"Today is a day of remembrance, reconciliation and renewal," said Bertie Ahern, the Irish prime minister, after laying a wreath in the city's Kilmainham jail in memory of rebel leaders executed there.

"We will fittingly commemorate the patriotism and vision of those who set in train an unstoppable process which led to this country's political independence," he added.

 

Thousands turned out to watch the parade as it passed the General Post Office building where the rebels launched their rebellion against British rule.

 

The Irish flag was lowered to half mast over the post office and an army officer re-read the statement recited by rebel leader Padraig Pearse proclaiming Ireland's independence.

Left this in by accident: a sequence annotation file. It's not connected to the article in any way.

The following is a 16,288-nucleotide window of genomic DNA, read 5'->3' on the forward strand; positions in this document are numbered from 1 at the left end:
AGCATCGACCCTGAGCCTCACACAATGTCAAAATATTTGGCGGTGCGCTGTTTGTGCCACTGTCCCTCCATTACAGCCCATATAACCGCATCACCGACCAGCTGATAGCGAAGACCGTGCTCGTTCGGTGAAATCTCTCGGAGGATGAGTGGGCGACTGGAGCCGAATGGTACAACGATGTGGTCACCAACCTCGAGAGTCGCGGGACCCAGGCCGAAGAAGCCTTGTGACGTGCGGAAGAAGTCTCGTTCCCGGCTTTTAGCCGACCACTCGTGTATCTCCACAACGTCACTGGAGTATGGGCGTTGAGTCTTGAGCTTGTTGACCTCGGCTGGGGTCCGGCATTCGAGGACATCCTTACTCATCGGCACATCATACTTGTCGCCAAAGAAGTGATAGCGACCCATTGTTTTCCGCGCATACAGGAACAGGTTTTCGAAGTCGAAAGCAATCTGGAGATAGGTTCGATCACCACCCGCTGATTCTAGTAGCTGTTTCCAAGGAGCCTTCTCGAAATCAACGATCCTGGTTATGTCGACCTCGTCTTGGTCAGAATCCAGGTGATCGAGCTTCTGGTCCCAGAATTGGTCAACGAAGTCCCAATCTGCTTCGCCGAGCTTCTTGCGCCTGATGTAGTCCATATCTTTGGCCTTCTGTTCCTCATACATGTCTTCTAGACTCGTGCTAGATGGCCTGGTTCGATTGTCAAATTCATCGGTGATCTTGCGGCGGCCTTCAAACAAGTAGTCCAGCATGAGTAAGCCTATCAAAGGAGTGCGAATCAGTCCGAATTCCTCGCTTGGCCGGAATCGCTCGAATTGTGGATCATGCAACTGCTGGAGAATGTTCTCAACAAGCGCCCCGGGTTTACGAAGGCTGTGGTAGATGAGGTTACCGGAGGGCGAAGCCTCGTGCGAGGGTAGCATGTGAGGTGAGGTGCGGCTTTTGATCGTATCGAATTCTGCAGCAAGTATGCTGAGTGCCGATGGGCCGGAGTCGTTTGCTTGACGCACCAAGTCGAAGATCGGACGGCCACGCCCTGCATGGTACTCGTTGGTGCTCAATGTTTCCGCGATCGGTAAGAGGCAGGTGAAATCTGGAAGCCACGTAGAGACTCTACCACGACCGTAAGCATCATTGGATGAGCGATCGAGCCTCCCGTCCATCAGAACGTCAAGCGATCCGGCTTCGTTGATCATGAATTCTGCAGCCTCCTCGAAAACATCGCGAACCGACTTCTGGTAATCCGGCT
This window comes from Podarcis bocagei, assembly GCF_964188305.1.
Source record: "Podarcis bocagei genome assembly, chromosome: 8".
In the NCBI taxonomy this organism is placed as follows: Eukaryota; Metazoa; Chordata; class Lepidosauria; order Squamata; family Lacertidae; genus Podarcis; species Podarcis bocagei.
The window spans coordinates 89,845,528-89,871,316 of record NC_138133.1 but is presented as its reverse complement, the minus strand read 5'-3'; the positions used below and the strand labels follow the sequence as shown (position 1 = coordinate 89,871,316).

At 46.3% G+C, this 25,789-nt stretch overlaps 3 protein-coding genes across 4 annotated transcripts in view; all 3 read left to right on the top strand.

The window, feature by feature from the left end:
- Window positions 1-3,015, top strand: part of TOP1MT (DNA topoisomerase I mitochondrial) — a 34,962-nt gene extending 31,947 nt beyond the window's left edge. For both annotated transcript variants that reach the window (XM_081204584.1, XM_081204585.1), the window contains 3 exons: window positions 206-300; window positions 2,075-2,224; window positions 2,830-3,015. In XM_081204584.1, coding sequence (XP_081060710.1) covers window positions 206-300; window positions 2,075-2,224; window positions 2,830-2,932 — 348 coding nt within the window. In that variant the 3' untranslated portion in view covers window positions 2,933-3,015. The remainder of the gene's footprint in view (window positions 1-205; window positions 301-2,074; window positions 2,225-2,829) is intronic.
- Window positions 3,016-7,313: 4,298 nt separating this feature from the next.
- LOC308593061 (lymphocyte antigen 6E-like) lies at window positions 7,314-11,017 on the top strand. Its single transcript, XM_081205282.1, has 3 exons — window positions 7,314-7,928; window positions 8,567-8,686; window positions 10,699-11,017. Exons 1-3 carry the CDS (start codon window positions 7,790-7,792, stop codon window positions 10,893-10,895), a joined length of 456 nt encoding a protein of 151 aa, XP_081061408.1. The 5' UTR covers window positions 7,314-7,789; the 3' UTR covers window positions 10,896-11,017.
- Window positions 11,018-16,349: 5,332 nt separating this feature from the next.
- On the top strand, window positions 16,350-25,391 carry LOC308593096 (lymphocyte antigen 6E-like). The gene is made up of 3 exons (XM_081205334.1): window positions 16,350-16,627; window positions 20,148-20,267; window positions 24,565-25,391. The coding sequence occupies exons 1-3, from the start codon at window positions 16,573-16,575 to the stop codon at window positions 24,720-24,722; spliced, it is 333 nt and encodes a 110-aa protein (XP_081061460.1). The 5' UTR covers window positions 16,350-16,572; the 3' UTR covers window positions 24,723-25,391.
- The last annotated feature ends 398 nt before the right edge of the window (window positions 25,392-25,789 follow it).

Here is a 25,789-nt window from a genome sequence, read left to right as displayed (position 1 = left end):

Abandoned tradition

The April 24 to May 1 1916 uprising ended in failure with about 500 dead, 2,500 wounded and more than 2,000 imprisoned.

 

However, the insurrection was a crucial factor in the country's freedom struggle and subsequent independence in 1922.

 

In 1970, as violence sharply increased in Northern Ireland, Dublin's government abandoned the tradition of Easter Sunday military parades to mark the insurrection.

 

The main factor in axing the parades was the re-emergence of political party Sinn Fein's military wing, the Irish Republican Army (IRA).

 

The group used the example of 1916 as justification for its campaign of violence against British rule in Northern Ireland.